1. In the census of the Roman Empire. There went out a decree from Cæsar Augustus that all the world should be taxed, and the espoused wife of Joseph, being great with child, must travel to Bethlehem that Christ may be born there, and that He may be numbered with the transgressing people, who, for their sins, were subject to the Roman yoke.

2. In the scroll of fame. Ask public rumour “What is the character of Jesus of Nazareth?” and it cannot find a word in its vocabulary foul enough for Him. “This—” they sometimes said; and our translators have inserted the word “fellow,” because in the original there is an ellipsis, the Evangelists, I suppose, hardly liking to write the word which had been cast upon Christ. Fame, with her lying tongue, said He was a drunken man and a wine-bibber, &c.

3. In the courts of law. The ecclesiastical court of Judaism, the Sanhedrim, said of Him, “Thou blasphemest;” and they smote Him on the cheek. Written down among the offenders against the dignity of God and against the security of the Jewish Church, you find the name of Jesus of Nazareth which was crucified. The civil courts also asserted the same. Pilate may wash his hands in water, and say, “I find no fault in Him,” but still, driven by the infernal clamours of an angry people, he is compelled to write, “This is Jesus, the King of the Jews;” and he gives Him up to die as a malefactor who has rebelled against the sovereign law of the land. Herod, too, the Jewish tetrarch, confirms the sentence, and so, with two pens at once, Jesus Christ is written down by the civil leaders among transgressors.

4. By the whole Jewish people. Barabbas is put in competition with Christ, and they say, “Not this man, but Barabbas.” His being numbered with transgressors is no fiction. Lo, He bears the transgressor’s scourging! He bears the felon’s cross. All earth holds up its hands for His death; it is carried unanimously. Of all men is He accounted to be the offscouring of all things, and is put to grief.

5. God, the Eternal Judge, shows that He too considers Him to be in the roll of transgressors, for He veils His face till Jesus shrieks in agony so unutterable, that the words cannot express the meaning of the Redeemer’s soul, “My God,” &c.? The only answer from heaven being, “I must forsake transgressors; thou art numbered with them, and therefore I must forsake thee.” He dies without a protest on the part of earth, or heaven, or hell; He that was numbered with the transgressors, having worn the transgressor’s crown of thorns, lies in the trangressor’s grave.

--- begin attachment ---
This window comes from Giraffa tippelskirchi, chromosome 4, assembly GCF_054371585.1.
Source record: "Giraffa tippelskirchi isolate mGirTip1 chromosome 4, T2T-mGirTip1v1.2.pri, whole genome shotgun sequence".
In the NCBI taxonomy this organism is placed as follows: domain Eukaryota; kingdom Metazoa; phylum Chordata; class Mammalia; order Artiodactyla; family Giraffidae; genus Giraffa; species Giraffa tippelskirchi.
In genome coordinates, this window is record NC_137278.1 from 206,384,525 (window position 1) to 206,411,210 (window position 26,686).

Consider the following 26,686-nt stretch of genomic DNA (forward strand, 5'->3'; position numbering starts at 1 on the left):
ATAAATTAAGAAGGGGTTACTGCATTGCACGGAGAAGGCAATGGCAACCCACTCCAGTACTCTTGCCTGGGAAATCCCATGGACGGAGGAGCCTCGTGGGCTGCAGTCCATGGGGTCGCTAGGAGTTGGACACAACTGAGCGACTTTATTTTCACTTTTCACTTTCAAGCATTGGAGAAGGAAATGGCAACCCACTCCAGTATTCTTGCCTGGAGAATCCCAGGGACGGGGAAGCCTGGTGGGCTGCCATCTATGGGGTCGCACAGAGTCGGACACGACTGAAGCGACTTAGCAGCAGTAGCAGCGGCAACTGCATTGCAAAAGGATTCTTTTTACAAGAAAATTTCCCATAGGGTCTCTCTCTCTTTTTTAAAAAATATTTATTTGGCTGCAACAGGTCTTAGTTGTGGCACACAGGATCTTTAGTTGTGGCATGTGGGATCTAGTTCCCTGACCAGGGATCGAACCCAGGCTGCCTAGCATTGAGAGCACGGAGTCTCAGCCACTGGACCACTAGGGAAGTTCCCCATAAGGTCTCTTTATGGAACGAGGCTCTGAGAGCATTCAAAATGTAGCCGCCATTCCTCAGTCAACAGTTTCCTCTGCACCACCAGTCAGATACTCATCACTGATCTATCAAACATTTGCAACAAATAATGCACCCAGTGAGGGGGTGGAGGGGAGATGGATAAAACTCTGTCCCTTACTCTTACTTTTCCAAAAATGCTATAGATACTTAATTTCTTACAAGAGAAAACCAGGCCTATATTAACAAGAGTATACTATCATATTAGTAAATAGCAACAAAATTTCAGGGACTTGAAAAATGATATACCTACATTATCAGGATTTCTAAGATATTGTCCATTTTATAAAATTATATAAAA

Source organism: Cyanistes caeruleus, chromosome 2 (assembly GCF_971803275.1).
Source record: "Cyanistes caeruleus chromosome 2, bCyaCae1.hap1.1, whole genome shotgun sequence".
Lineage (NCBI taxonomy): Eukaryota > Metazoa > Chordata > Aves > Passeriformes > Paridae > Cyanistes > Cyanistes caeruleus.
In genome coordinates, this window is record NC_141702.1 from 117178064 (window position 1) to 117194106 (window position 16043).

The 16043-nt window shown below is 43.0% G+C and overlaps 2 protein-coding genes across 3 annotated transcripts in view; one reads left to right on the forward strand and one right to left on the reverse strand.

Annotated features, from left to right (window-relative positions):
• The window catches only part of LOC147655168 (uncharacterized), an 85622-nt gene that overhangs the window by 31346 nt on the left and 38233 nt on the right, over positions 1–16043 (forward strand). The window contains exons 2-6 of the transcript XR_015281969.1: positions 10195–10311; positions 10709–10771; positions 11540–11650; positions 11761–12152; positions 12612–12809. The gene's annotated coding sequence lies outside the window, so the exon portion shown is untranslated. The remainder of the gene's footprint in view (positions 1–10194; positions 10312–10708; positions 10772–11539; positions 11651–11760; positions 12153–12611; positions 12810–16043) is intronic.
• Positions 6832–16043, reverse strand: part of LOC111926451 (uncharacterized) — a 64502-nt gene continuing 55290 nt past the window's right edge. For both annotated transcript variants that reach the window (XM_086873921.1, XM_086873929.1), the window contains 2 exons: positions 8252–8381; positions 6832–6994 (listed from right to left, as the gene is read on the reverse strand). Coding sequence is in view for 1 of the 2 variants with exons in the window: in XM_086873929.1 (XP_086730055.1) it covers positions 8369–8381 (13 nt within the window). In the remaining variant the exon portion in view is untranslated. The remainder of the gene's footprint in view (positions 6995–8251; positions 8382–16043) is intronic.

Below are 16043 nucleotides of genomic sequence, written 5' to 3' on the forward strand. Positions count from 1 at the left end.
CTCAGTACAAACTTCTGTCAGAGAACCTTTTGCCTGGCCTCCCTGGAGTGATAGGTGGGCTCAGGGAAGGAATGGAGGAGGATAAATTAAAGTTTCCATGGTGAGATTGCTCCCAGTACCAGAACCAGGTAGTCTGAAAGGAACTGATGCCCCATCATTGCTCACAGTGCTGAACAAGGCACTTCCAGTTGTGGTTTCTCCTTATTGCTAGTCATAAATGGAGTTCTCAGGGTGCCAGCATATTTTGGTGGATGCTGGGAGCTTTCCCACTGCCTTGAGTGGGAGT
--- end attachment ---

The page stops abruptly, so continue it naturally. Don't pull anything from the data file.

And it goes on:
Pause here a moment, and think this matter over. It is a strange and wonderful thing, and ought not to be passed by in silence. Why, think you, was Christ numbered with transgressors?

(1.) Because He could the better become their advocate. I believe, in legal phraseology, in civil cases, the advocate considers himself to be part and partner with the person for whom he pleads. You hear the counsellor continually using the word “we;” he is considered by the judge to represent the person for whom he is an advocate. Now, Christ, when the sinner is brought to the bar, appears there Himself. What is the accusation? He stands to answer it; He points to His side, His hands, His feet, and challenges Justice to bring anything against the sinners whom He represents; He pleads His blood, and pleads so triumphantly, being numbered with them and having a part with them, that the judge proclaims, “Let them go their way; deliver them from going down into the pit, for He at their head hath found a ransom.”

(2.) That He might plead with them. Suppose a number of prisoners confined in one of our old jails, and there is a person desirous to do them good, imagine that he cannot be admitted unless his name is put down in the calendar. Well, out of his abundant love to these prisoners he consents to it, and when he enters to talk with them, they perhaps think that he will come in with cold dignity; but he says, “Now, let me say to you first of all that I am one of yourselves.” “Well,” they say, “but have you done aught that is wrong?” “I will not answer you that,” saith he; “but if you will just refer to the calendar you will find my name there; I am written down there among you as a criminal.” Oh, how they open their hearts now! They opened their eyes with wonder first, but now they open their hearts, and they say, “Art thou become like one of us? Then we will talk with thee.” And he begins to plead with them. Sinner, dost thou see this? Christ puts Himself as near on a level with thee as He can. He cannot be sinful as thou art, but He so puts His name down in the list that when the roll is called His name is called over with thine. Oh, how near doth He come to thee in thy ruined state!